Hens are also hierarchical creatures with a pecking order that comes into play in free-range situations. Those at the bottom of the pecking order are absolutely better off in a cage.

Whether or not hens are rational, human rationality is in short supply in the debate about what constitutes free range.

The Australian Egg Corporation’s choice of 20,000 hens per hectare is at least based on something more than an arrogant assumption. The figure was arrived at with the help of consumer market research, in which participants were shown pictures of hens at various densities and invited to indicate which they considered to be compatible with the term 'free range'.

The preference of the supermarkets for 10,000 reflects an attempt to strike a compromise between the AEC’s position and the lobby groups, coupled with a desire to ensure the costs of production do not skyrocket and kill off what has become a very lucrative market.

Those pushing for much lower densities are motivated either by animal rights arguments (not the same as animal welfare) or visions of hens happily wandering in green pastures. There is a very strong anthropomorphic aspect to these; that is, they are based on the question: ‘how would you like to live at that density?’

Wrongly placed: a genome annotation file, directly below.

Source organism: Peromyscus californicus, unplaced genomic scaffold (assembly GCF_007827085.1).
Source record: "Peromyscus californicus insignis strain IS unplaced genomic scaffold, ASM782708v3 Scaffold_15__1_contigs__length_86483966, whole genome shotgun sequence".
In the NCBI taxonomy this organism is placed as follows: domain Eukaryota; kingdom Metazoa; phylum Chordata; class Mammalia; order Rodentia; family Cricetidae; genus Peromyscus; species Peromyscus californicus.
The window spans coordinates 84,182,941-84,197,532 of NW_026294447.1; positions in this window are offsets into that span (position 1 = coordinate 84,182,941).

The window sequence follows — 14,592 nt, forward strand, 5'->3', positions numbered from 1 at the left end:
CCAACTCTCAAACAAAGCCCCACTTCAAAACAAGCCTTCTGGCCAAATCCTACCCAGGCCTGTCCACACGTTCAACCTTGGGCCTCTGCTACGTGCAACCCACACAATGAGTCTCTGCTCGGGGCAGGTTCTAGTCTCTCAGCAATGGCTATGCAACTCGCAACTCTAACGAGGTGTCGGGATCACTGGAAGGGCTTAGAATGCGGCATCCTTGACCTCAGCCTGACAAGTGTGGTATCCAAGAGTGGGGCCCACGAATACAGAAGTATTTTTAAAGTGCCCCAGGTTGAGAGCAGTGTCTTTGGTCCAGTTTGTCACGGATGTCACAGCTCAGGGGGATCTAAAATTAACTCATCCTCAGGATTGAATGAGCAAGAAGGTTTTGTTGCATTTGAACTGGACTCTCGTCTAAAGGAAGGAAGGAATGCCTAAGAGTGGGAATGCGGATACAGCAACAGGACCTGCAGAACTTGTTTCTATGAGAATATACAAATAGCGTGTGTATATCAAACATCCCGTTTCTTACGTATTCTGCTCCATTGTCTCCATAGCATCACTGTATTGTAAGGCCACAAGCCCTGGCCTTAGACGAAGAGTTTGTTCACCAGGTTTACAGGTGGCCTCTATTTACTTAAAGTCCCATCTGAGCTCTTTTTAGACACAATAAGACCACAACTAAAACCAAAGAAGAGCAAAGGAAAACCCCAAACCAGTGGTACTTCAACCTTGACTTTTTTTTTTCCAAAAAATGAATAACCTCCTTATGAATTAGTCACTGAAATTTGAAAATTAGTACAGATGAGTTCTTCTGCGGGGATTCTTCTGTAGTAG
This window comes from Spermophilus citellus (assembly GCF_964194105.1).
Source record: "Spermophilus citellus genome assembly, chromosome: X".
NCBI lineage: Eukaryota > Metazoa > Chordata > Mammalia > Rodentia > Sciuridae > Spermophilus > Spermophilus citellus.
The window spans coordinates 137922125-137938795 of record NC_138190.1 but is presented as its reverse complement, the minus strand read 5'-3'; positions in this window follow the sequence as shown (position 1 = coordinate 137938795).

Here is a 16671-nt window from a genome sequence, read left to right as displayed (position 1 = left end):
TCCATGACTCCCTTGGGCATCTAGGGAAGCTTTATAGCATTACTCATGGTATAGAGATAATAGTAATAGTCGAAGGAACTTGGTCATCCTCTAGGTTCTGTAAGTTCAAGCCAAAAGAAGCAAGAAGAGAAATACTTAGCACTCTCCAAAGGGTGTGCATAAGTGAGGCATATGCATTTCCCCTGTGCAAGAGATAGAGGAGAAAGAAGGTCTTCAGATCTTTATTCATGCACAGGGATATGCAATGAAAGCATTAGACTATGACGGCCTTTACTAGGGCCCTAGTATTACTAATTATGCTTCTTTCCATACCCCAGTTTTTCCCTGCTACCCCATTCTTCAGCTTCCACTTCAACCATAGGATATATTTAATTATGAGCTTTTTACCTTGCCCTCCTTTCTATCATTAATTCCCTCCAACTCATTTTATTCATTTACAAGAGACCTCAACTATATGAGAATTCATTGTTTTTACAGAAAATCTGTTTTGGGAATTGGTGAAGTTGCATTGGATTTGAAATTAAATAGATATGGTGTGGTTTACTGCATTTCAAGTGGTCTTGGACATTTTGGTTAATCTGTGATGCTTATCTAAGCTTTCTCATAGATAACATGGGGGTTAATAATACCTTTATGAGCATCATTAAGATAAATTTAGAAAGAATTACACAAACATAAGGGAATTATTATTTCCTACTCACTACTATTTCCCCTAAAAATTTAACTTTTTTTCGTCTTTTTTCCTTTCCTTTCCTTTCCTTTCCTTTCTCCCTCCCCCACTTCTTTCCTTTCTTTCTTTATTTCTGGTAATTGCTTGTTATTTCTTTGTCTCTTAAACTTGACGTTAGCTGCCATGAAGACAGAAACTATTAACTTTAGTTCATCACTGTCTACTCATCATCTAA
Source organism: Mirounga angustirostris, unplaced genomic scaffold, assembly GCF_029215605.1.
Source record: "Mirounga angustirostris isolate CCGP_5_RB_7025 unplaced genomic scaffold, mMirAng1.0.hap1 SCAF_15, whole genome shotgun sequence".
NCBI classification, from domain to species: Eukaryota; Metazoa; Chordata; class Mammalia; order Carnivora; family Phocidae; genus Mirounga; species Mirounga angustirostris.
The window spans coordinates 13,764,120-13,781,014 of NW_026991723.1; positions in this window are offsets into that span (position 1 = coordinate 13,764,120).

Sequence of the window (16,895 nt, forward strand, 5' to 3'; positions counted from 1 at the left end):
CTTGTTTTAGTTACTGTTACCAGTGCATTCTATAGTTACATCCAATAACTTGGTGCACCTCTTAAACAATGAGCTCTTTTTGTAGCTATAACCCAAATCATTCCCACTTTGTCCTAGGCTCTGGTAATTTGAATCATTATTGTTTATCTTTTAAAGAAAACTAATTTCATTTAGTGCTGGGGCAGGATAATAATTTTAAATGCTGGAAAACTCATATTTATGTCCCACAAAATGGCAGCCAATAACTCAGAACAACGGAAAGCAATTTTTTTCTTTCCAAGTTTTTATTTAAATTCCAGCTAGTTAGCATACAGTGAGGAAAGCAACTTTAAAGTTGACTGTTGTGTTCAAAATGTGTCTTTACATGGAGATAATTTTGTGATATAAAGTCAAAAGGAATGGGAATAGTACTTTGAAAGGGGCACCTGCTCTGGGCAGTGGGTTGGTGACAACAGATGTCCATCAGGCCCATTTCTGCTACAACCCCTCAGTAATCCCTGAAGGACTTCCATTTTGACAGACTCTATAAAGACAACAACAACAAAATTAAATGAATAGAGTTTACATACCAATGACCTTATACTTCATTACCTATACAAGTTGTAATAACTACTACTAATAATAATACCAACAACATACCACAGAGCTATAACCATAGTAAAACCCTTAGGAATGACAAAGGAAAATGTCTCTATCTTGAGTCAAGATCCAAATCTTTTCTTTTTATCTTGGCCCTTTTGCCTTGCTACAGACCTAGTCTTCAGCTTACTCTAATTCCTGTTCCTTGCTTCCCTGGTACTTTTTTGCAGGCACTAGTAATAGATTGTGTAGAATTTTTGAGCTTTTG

What they overlook is that it only takes a visit to a sporting event to see that humans choose to congregate at high densities. And when they do, not everyone goes outside for some peace and quiet.

The idea that free range means happily pecking away in green pastures is also a myth, particularly in sunburnt Australia. Even if the pasture is green at first, as it might be during spring, that soon changes when the chickens start scratching (assuming foxes haven’t eaten them).

Concern for consumers is far from the main concern of those pushing for low hen densities. If densities were lowered to 1500 or less, for example, the price of free-range eggs would increase to more than $12 a dozen. Many people who currently buy free-range eggs would stop, and some would undoubtedly reduce their consumption of eggs.

Prompted in large part by the ACCC’s obsession, the States and Territories are negotiating to adopt a common standard for free range, backed by legislation. In other words, politicians and bureaucrats are proposing to agree on what free range means so that consumers don’t need to decide for themselves. This is paternalist and offensive.

Without the interfering ACCC, politicians, and bureaucrats, consumers could continue to decide for themselves if they are being deceived. Producers who want to prove they are not deceptive could print their hen densities on egg cartons, allowing consumers to decide whether $12 per dozen is a reasonable price for something that sounds nice.